The role of green hydrogen in Belgium's future energy system

Studenteropgave: Kandidatspeciale og HD afgangsprojekt

  • Emilie Godelieve P Gysels
4. semester, By-, Energi- og Miljøplanlægning, Kandidat (Kandidatuddannelse)
Contrary to the pursued drastic decrease in greenhouse gas emissions towards 2050, in
Belgium, various sectors are still dominated by fossil fuels such as transport and industry,
that need alternatives provided by upcoming technologies. As such, The Belgian industry
has a large use of fossil-based hydrogen (’grey hydrogen’). Most progress has been made in
the electricity sector with increasing amounts of renewable energy sources (RES). However,
the intermittent character of solar and wind power and the specific location (cf. offshore
wind) entails challenges as well: grid imbalances due to periods of extremely low or high
RES generation, and grid connection issues.

With the aim to find a solution to these issues, the future role of green hydrogen in the
Belgian energy system is the subject of this research. Electricity from renewables can be
converted into hydrogen through electrolysis resulting in a green and valuable gas.
First, the green hydrogen demand in 2050 is forecasted in different sectors (industry,
transport and heating). The total demand is estimated 55 TWh or 1660 kton of hydrogen.
The largest demand is found in the transport sector, followed by industry.

This demand is the starting point of the design of a hydrogen production system. The
system is connected to an offshore wind farm and two scenarios are compared that differ
in the way of bringing offshore wind energy ashore: (1) an electric grid with onshore
electrolysis and (2) offshore electrolysis where hydrogen is transported ashore via existing
gas pipelines. A 22 GW electrolyser and a 24.5 GW wind farm are the cost-optimal
dimensions that meet the hydrogen demand. The electrolyser uses its entire capacity for
43% of the time as it is dependent on intermittent offshore wind power.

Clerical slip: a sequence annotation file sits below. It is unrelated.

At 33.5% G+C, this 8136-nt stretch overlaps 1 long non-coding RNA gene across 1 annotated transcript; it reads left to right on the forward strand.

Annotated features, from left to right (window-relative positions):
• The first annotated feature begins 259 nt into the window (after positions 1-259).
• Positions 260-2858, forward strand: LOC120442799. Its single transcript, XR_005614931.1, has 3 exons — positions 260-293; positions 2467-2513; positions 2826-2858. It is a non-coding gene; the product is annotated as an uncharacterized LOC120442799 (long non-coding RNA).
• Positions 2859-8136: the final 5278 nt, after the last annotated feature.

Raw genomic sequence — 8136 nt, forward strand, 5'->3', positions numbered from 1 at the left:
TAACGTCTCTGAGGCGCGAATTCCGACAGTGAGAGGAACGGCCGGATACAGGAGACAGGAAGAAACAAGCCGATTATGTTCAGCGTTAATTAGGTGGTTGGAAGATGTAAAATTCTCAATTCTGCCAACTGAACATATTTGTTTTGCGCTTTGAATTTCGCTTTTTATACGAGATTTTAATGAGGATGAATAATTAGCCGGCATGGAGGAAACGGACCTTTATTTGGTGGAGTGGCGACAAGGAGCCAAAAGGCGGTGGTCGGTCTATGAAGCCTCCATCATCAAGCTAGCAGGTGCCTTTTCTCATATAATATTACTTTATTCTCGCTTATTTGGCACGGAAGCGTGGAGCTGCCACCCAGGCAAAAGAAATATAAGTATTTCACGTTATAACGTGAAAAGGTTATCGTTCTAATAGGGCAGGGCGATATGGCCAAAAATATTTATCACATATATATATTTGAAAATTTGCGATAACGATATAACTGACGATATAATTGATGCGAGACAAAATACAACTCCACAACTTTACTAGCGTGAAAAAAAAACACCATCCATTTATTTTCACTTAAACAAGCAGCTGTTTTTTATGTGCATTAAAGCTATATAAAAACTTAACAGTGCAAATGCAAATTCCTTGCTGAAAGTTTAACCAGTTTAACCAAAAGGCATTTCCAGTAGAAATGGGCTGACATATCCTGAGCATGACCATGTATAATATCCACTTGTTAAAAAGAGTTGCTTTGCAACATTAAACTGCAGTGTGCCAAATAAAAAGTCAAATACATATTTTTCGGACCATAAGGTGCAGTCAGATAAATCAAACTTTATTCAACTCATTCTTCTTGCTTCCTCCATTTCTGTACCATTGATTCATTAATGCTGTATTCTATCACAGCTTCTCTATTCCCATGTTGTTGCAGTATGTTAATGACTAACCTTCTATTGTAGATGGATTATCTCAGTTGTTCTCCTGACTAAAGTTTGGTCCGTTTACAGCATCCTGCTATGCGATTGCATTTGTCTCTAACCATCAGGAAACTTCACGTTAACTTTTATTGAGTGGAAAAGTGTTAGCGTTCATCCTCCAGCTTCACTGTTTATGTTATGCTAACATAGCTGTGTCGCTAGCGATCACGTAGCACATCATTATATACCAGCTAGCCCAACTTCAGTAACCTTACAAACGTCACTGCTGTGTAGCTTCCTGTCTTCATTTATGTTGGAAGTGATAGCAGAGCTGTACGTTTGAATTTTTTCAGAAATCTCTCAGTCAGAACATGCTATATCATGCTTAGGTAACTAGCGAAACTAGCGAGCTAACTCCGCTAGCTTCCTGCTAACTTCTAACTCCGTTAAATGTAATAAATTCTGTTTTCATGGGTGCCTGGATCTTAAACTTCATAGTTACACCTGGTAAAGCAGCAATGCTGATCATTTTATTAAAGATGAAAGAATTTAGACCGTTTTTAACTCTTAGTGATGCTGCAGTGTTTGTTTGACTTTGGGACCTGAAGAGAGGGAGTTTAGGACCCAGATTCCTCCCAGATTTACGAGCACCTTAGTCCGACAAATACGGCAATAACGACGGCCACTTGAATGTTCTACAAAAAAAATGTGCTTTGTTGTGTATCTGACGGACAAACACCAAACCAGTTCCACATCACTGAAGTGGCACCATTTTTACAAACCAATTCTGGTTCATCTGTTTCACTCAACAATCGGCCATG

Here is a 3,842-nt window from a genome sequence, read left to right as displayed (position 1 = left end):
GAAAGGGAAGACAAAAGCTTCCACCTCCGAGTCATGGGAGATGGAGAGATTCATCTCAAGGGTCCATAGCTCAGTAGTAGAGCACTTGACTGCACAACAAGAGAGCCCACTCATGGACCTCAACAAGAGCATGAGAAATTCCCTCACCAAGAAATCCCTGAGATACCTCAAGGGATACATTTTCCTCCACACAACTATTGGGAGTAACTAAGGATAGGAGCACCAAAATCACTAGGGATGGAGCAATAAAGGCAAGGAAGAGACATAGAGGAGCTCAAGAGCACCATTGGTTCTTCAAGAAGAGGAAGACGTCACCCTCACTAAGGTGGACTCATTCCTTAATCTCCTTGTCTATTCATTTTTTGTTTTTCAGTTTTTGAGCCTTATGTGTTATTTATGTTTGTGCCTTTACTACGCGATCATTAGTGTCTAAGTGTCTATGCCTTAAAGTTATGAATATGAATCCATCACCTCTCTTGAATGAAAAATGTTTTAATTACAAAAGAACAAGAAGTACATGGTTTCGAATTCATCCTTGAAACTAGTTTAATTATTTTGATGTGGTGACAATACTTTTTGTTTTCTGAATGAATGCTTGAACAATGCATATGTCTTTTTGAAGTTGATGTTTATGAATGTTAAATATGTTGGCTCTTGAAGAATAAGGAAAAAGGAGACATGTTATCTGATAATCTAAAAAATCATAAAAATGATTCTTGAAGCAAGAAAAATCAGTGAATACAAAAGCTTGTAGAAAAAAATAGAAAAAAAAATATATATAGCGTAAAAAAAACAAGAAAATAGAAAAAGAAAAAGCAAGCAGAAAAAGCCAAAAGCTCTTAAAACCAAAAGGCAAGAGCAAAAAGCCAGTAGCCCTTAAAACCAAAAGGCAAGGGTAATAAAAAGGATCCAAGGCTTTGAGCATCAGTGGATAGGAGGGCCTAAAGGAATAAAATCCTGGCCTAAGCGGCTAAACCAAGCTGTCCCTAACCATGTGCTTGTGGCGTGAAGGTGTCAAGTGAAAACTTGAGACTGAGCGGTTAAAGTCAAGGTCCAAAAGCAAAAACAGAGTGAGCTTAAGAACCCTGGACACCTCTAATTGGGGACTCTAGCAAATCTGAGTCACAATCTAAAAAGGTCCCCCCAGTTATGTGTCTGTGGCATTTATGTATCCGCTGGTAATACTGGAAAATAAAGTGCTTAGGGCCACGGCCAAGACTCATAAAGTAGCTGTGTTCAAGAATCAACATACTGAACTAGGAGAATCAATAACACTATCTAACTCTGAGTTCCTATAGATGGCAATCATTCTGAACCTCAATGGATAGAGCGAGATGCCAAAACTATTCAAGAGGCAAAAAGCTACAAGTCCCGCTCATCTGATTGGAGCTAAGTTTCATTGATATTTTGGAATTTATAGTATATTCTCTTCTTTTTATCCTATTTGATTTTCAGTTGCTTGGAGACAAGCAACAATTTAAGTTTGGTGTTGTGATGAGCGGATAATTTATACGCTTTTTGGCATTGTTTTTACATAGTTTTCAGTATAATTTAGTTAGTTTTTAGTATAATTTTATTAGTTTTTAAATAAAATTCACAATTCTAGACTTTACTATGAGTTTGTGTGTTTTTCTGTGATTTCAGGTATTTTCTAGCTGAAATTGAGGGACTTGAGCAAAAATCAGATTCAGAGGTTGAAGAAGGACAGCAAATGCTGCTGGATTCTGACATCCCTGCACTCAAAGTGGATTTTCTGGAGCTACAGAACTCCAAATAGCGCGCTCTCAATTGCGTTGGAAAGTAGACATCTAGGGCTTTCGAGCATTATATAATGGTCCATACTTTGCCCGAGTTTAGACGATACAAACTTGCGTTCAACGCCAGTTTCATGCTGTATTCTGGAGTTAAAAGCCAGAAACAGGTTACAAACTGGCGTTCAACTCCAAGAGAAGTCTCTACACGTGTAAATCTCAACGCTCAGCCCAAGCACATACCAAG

A socio-economic analysis shows that onshore electrolysis has a lower levelised cost of
hydrogen (LCOH) than offshore electrolysis, mainly because of the high additional costs for
operating offshore. The LCOH of the onshore scenarios is estimated 4.5 €/kg, compared
to the offshore LCOH of 5.2 €/kg. However, in neither scenario, the green hydrogen
produced will be competitive with grey hydrogen (2.88 €/kg). The electricity cost is
clearly the dominating element in the LCOH.

The third part focuses on the role of green hydrogen in grid-balancing, in a 2050 RES
electricity scenario for Belgium. Large excesses and deficits, often lasting for longer periods,
are observed that can be dealt with by hydrogen long-term storage. Opportunities arise
since excesses often coincide with low or negative prices, and residual load with high prices.
Hydrogen storage is expected to be economically feasible since hydrogen production at
negative prices drives down the cost. However, electricity prices contain much uncertainty
and in general, it is concluded that a large spread between the electricity prices when
consuming and reinjecting is required.

Finally, the energy systems for demand and storage purposes are coupled by using the
electrolyser in the onshore scenario for grid-balancing purposes as well. The integrated
system has a lower system cost, even though the difference is rather small.
Udgivelsesdato8 jun. 2018
Antal sider109
Ekstern samarbejdspartnerElia
Yannick Schuermans
ID: 280594387